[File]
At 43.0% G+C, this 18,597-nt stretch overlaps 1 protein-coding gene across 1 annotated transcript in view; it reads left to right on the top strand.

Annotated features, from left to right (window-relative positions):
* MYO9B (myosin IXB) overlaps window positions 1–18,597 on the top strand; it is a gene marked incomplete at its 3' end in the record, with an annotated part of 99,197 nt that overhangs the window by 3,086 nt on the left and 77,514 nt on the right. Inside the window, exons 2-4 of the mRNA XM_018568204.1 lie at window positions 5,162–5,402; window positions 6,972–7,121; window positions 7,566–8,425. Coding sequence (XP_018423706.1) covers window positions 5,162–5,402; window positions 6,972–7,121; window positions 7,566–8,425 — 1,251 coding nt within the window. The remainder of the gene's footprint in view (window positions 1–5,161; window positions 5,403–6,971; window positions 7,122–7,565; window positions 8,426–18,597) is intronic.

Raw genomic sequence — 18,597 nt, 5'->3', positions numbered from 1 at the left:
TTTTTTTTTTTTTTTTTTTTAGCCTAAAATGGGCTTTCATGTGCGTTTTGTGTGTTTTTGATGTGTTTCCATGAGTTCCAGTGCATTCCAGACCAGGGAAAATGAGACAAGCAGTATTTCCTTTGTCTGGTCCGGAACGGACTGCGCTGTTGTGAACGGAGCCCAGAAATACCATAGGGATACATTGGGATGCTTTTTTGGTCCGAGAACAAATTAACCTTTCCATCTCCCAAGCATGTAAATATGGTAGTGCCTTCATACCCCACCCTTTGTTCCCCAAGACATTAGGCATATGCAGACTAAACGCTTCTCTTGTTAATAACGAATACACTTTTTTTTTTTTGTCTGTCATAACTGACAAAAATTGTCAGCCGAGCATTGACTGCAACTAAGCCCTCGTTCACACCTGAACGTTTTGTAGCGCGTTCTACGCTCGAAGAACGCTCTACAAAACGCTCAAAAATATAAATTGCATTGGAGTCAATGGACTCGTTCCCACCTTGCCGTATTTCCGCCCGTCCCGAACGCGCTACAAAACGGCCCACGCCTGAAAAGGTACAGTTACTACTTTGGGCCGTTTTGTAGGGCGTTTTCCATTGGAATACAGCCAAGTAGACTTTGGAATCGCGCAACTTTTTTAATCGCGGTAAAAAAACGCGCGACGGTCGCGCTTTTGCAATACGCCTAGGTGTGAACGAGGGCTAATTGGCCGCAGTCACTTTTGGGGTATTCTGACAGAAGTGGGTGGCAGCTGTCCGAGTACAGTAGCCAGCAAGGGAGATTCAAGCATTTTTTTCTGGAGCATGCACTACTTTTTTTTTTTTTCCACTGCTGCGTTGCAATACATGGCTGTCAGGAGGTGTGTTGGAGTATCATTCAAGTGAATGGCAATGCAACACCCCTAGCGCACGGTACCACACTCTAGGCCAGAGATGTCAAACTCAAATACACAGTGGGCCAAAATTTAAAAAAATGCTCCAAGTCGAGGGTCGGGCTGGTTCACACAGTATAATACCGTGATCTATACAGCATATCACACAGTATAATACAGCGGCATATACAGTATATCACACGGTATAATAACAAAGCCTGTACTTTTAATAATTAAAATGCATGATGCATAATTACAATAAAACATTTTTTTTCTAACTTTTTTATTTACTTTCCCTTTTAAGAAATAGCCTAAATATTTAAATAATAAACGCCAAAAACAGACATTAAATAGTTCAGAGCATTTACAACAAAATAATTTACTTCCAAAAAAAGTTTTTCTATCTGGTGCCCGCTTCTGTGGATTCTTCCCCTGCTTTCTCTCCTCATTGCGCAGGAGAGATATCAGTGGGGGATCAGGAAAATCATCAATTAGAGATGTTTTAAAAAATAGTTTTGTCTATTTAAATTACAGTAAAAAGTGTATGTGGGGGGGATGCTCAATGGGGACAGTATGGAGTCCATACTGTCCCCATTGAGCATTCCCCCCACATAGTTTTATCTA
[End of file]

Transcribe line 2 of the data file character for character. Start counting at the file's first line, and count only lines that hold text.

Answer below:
Annotated features, from left to right (window-relative positions):